KILIMANJARO, Tanzania — Up from the equatorial plains they climb, into a dripping rain forest, through a shrub-riddled wasteland and across a desolate alpine desert before finally making a nighttime trudge up the lonely ice-capped crater that's Africa's tallest peak.
Every year, some 50,000 or so adventurous foreigners brave the oxygen-starved air atop Mount Kilimanjaro for the stunning dawn view of the hazy shapes and shadows from which they emerged just days before.
The tourists, however, aren't the only ones who make the journey. In fact, the foreigners are vastly outnumbered. For every foreigner who climbs Kilimanjaro, at least three Tanzanians, and often many more, swarm up the volcanic slope like worker ants, 50-pound bags perched precariously on their heads and baggy shirts flopping over their skinny frames.
For the world's restless travelers, the allure of Kilimanjaro is clear: It's the world's highest free-standing mountain, yet ascending it requires no technical climbing skills, and its icy chill is far more bearable than most comparable altitudes, thanks to Tanzania's tropical location. Middle-aged professionals and 60-something retirees aren't uncommon on its trails.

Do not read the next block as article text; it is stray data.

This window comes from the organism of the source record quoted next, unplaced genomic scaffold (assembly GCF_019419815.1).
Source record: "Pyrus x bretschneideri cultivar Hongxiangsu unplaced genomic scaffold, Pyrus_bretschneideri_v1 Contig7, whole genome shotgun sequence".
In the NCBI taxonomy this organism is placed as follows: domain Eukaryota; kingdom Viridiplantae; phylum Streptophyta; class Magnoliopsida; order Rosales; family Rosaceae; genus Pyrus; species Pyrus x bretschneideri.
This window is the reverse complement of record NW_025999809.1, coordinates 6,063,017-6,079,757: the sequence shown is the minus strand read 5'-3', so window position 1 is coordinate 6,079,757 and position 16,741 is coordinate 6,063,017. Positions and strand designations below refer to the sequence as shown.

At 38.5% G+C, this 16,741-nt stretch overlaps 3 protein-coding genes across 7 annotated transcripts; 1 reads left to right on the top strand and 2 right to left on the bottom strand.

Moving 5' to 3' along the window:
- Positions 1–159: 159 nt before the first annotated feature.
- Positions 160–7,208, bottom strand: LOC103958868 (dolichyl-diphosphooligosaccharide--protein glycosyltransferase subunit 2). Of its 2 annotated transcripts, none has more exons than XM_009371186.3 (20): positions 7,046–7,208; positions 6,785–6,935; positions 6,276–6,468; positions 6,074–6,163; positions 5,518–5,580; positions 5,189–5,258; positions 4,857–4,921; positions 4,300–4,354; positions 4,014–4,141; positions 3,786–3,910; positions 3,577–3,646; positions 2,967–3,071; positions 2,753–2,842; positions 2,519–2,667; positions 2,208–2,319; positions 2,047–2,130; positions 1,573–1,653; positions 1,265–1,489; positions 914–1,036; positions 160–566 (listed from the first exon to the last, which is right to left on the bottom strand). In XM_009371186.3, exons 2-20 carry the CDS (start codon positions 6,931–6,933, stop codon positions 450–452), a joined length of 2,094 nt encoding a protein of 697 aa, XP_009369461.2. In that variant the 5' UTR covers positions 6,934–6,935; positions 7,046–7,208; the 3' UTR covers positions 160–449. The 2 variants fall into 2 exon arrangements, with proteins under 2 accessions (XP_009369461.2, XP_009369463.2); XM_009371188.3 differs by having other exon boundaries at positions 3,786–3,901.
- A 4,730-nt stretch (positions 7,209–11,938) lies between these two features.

The flip side of that is that all these amateur hikers need help.
That's where the Tanzanians, with their blistered feet and sore backs, come in.
Each tourist who climbs Mount Kilimanjaro needs at least three porters to labor beside him or her. One route, Marangu, offers huts instead of camping, but even that journey requires two porters per hiker. The more expensive and luxurious tour operators may assign six or more porters for every client.
Scrunched atop their heads and straddled across their backs are tents, sleeping bags, clothes, food, pots and emergency medical equipment, plus the porter's own necessities. Most groups also bring along mess tents and chairs for shelter during meals.
Veterans of the mountain joke over evening meals about how their quests for jobs in this chronically impoverished country drove them to take on Kilimanjaro's challenge. Now, at least, they can laugh about it.
"I didn't think I could do it again," said Athumani Juma, a senior guide, shaking his head in memory of his first portering assignment. The second time was barely better, he said. The third trip was easier — but it never got easy.